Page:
This week was a busy week, both with Barbara’s collection and finals at CGU! As we head into the winter break I will be thinking a lot about the things I learned from some of Barbara’s materials this week. This week began the processing phase, where her materials are arranged into formal series and subseries for future research. One of the subseries covers her educational materials on different tribal histories as well as geographical locations related to these tribal histories. In these folders she had a nearly perfectly preserved Alaska: The Magazine of Life on the Last Frontier issue from July of 1978, dedicated to all things Alaska. I was fortunate enough to be able to sift through the pages and get a candid peek into decades before my existence and to a place I had never been. The blue toned images of snow caps stood in juxtaposition to the clippings from Arizona Highway which revealed a rust colored landscape with a brimming blue sky, accented by stone and clay housing. Drake’s attention to detail when curating these images is evident, she reminds anyone who looks at them that Indigenous people and Indigenous spaces are anything but monolithic.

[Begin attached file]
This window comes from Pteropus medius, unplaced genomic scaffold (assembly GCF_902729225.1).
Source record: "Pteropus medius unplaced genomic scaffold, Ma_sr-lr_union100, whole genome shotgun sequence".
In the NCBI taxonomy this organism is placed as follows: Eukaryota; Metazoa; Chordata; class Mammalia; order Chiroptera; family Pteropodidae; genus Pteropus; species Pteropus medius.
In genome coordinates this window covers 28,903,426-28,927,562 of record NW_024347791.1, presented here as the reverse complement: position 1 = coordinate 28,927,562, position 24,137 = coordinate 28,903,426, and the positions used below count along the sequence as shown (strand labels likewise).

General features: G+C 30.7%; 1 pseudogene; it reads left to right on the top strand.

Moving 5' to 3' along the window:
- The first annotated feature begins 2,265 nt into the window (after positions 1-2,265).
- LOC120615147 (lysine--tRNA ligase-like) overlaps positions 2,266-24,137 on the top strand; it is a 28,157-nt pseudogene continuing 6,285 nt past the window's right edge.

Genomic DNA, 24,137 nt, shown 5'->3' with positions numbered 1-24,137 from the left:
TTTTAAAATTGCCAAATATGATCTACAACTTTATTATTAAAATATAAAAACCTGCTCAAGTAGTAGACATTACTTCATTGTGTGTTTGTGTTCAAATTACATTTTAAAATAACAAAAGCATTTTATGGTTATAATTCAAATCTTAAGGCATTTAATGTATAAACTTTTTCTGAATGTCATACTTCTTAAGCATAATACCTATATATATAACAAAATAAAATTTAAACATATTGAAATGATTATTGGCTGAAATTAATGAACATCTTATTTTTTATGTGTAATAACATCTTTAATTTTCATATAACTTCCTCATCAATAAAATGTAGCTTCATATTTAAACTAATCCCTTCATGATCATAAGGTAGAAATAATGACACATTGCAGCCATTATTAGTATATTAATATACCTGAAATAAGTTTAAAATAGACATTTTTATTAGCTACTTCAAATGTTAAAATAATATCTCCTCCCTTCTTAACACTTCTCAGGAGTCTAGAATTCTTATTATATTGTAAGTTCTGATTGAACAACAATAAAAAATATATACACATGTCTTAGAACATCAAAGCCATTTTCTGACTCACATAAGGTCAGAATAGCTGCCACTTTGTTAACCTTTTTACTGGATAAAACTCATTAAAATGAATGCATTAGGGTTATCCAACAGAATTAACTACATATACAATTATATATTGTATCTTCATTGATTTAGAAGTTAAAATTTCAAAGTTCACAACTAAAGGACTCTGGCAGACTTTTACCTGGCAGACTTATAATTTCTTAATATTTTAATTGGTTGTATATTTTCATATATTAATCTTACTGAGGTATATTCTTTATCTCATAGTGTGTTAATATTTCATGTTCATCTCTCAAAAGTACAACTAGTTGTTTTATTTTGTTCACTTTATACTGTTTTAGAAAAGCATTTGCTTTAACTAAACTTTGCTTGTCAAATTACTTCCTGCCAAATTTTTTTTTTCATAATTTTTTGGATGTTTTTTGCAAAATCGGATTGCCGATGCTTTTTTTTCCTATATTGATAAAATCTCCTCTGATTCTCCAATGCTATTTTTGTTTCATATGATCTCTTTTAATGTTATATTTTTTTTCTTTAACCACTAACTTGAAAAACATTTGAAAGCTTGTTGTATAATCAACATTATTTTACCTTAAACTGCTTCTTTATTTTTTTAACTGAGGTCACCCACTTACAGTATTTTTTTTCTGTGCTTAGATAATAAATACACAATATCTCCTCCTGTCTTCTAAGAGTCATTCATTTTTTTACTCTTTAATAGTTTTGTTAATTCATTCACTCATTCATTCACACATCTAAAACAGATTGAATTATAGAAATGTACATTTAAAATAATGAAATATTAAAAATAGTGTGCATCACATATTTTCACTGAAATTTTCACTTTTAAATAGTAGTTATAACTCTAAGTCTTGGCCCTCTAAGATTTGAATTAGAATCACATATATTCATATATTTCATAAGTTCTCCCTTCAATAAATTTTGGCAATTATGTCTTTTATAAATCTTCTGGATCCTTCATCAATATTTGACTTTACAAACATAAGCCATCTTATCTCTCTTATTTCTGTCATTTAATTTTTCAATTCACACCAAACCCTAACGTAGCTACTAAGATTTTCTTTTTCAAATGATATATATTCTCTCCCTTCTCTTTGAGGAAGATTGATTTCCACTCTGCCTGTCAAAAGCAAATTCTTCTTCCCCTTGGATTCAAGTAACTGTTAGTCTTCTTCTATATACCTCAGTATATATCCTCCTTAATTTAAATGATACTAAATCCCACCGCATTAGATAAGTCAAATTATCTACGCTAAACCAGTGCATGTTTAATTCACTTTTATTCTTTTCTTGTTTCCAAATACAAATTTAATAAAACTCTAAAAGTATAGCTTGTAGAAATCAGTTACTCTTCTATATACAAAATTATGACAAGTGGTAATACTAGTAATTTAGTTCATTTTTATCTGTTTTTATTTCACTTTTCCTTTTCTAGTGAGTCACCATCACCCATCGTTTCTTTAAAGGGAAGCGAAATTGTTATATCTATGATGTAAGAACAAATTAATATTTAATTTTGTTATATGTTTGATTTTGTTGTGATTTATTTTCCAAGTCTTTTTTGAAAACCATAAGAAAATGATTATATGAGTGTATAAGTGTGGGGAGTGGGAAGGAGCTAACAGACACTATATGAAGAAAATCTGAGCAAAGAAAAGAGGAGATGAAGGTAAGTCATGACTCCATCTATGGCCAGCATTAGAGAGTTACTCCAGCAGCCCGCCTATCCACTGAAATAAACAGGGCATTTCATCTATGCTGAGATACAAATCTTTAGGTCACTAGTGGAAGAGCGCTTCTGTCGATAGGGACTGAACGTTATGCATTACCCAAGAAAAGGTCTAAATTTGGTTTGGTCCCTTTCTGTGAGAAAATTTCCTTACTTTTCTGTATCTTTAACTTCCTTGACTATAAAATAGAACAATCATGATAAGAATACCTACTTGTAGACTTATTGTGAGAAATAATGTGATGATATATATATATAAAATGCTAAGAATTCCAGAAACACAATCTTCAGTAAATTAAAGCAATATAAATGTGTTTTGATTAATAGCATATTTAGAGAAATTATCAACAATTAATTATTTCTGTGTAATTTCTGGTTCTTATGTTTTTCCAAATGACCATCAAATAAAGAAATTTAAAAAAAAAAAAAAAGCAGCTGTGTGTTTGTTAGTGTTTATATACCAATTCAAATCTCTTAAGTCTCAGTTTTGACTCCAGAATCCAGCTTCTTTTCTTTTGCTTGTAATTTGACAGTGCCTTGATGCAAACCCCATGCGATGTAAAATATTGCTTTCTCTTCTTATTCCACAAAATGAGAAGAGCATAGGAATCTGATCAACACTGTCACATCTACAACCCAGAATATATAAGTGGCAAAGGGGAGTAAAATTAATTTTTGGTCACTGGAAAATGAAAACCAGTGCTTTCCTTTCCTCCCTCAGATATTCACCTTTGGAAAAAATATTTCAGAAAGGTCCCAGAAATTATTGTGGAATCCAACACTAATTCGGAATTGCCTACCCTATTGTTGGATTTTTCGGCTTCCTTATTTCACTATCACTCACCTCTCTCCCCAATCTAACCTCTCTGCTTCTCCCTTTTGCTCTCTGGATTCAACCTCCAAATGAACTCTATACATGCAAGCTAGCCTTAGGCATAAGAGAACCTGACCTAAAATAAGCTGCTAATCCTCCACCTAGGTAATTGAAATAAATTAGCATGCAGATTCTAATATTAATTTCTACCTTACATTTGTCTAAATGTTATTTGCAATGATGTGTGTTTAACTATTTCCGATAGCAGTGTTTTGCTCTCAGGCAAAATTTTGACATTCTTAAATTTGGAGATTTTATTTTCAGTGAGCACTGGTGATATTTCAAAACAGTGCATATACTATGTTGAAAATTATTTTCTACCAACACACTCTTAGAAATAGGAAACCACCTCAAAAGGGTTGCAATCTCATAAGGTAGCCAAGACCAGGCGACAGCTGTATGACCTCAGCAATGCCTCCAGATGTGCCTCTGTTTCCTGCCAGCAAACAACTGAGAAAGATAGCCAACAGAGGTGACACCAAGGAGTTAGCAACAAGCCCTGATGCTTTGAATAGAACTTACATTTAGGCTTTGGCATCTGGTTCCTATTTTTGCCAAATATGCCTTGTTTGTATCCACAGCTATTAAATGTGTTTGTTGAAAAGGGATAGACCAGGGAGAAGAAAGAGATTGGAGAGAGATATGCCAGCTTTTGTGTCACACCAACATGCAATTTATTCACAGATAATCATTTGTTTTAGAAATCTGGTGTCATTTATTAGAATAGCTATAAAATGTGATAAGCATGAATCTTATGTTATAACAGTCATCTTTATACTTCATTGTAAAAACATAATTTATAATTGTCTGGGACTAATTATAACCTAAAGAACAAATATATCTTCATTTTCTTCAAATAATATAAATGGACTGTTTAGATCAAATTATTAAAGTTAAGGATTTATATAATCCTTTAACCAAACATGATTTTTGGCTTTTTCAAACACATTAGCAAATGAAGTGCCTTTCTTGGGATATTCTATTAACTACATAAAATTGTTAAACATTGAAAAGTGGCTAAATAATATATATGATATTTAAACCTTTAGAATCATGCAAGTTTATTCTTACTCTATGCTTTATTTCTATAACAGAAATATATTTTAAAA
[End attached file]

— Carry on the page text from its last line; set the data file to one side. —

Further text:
When reading through her educational materials I couldn’t help but notice the gaps in my own public school K-12 education. I had heard names like Sitting Bull, Red Cloud and Crazy Horse but didn’t know the details of their courage and resolve, or extraordinary lives, until reading through Barbara’s materials. I learned from the materials that Chief Sitting Bull refused to surrender, even in his last moments. I learned that it was Chief Sitting Bull who forced General Custer to take his last stand in the battle of Little Big Horn. Needless to say, I am grateful Barbara’s materials fill some of the gaps in my American history education. As I continue to process this collection I have no doubt that I will continue to learn more from Barbara and all the materials she thoughtfully curated.